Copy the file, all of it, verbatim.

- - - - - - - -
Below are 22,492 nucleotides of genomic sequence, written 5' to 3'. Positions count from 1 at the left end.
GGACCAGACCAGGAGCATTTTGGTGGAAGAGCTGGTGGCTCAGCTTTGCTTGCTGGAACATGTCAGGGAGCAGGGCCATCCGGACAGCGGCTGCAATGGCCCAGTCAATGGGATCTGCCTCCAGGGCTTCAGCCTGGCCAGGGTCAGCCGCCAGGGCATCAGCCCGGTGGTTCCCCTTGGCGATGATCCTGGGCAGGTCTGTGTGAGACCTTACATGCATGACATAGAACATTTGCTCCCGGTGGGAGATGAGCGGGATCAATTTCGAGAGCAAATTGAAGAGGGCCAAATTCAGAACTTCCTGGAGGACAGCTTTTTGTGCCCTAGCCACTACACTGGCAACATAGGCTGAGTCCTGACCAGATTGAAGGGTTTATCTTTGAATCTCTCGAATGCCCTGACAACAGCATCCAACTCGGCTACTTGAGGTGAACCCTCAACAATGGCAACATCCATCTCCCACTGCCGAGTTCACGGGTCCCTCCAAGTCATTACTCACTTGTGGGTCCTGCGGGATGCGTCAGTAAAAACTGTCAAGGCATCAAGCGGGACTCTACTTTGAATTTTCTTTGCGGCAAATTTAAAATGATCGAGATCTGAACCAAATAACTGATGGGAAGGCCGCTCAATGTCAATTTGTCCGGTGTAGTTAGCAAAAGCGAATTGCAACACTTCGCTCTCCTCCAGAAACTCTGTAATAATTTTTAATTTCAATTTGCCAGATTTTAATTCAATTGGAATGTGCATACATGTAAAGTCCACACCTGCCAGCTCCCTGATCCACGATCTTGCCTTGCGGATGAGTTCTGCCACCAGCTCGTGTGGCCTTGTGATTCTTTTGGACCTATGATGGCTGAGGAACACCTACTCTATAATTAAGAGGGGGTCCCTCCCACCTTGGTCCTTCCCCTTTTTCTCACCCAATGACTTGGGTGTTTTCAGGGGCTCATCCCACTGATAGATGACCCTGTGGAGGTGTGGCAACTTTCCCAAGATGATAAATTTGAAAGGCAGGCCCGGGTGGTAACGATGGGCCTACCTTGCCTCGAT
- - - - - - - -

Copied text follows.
Below are 22,492 nucleotides of genomic sequence, written 5' to 3'. Positions count from 1 at the left end.
GGACCAGACCAGGAGCATTTTGGTGGAAGAGCTGGTGGCTCAGCTTTGCTTGCTGGAACATGTCAGGGAGCAGGGCCATCCGGACAGCGGCTGCAATGGCCCAGTCAATGGGATCTGCCTCCAGGGCTTCAGCCTGGCCAGGGTCAGCCGCCAGGGCATCAGCCCGGTGGTTCCCCTTGGCGATGATCCTGGGCAGGTCTGTGTGAGACCTTACATGCATGACATAGAACATTTGCTCCCGGTGGGAGATGAGCGGGATCAATTTCGAGAGCAAATTGAAGAGGGCCAAATTCAGAACTTCCTGGAGGACAGCTTTTTGTGCCCTAGCCACTACACTGGCAACATAGGCTGAGTCCTGACCAGATTGAAGGGTTTATCTTTGAATCTCTCGAATGCCCTGACAACAGCATCCAACTCGGCTACTTGAGGTGAACCCTCAACAATGGCAACATCCATCTCCCACTGCCGAGTTCACGGGTCCCTCCAAGTCATTACTCACTTGTGGGTCCTGCGGGATGCGTCAGTAAAAACTGTCAAGGCATCAAGCGGGACTCTACTTTGAATTTTCTTTGCGGCAAATTTAAAATGATCGAGATCTGAACCAAATAACTGATGGGAAGGCCGCTCAATGTCAATTTGTCCGGTGTAGTTAGCAAAAGCGAATTGCAACACTTCGCTCTCCTCCAGAAACTCTGTAATAATTTTTAATTTCAATTTGCCAGATTTTAATTCAATTGGAATGTGCATACATGTAAAGTCCACACCTGCCAGCTCCCTGATCCACGATCTTGCCTTGCGGATGAGTTCTGCCACCAGCTCGTGTGGCCTTGTGATTCTTTTGGACCTATGATGGCTGAGGAACACCTACTCTATAATTAAGAGGGGGTCCCTCCCACCTTGGTCCTTCCCCTTTTTCTCACCCAATGACTTGGGTGTTTTCAGGGGCTCATCCCACTGATAGATGACCCTGTGGAGGTGTGGCAACTTTCCCAAGATGATAAATTTGAAAGGCAGGCCCGGGTGGTAACGATGGGCCTACCTTGCCTCGAT